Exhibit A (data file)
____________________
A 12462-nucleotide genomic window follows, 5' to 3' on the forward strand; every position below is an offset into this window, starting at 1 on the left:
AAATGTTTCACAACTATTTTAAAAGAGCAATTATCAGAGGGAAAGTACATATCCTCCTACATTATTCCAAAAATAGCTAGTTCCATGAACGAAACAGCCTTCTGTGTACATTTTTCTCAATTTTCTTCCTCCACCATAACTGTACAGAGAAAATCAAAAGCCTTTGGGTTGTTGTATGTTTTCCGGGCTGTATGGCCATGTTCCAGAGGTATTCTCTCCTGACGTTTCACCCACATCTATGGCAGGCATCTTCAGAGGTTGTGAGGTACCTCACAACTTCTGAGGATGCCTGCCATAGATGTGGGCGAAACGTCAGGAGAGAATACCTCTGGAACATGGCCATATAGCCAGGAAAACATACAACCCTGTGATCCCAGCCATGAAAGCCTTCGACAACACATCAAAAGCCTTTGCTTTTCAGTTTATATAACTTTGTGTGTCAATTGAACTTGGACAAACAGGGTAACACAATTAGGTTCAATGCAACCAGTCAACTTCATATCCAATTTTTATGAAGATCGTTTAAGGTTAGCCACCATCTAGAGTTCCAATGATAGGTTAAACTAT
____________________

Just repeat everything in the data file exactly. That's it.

A 12462-nucleotide genomic window follows, 5' to 3' on the forward strand; every position below is an offset into this window, starting at 1 on the left:
AAATGTTTCACAACTATTTTAAAAGAGCAATTATCAGAGGGAAAGTACATATCCTCCTACATTATTCCAAAAATAGCTAGTTCCATGAACGAAACAGCCTTCTGTGTACATTTTTCTCAATTTTCTTCCTCCACCATAACTGTACAGAGAAAATCAAAAGCCTTTGGGTTGTTGTATGTTTTCCGGGCTGTATGGCCATGTTCCAGAGGTATTCTCTCCTGACGTTTCACCCACATCTATGGCAGGCATCTTCAGAGGTTGTGAGGTACCTCACAACTTCTGAGGATGCCTGCCATAGATGTGGGCGAAACGTCAGGAGAGAATACCTCTGGAACATGGCCATATAGCCAGGAAAACATACAACCCTGTGATCCCAGCCATGAAAGCCTTCGACAACACATCAAAAGCCTTTGCTTTTCAGTTTATATAACTTTGTGTGTCAATTGAACTTGGACAAACAGGGTAACACAATTAGGTTCAATGCAACCAGTCAACTTCATATCCAATTTTTATGAAGATCGTTTAAGGTTAGCCACCATCTAGAGTTCCAATGATAGGTTAAACTAT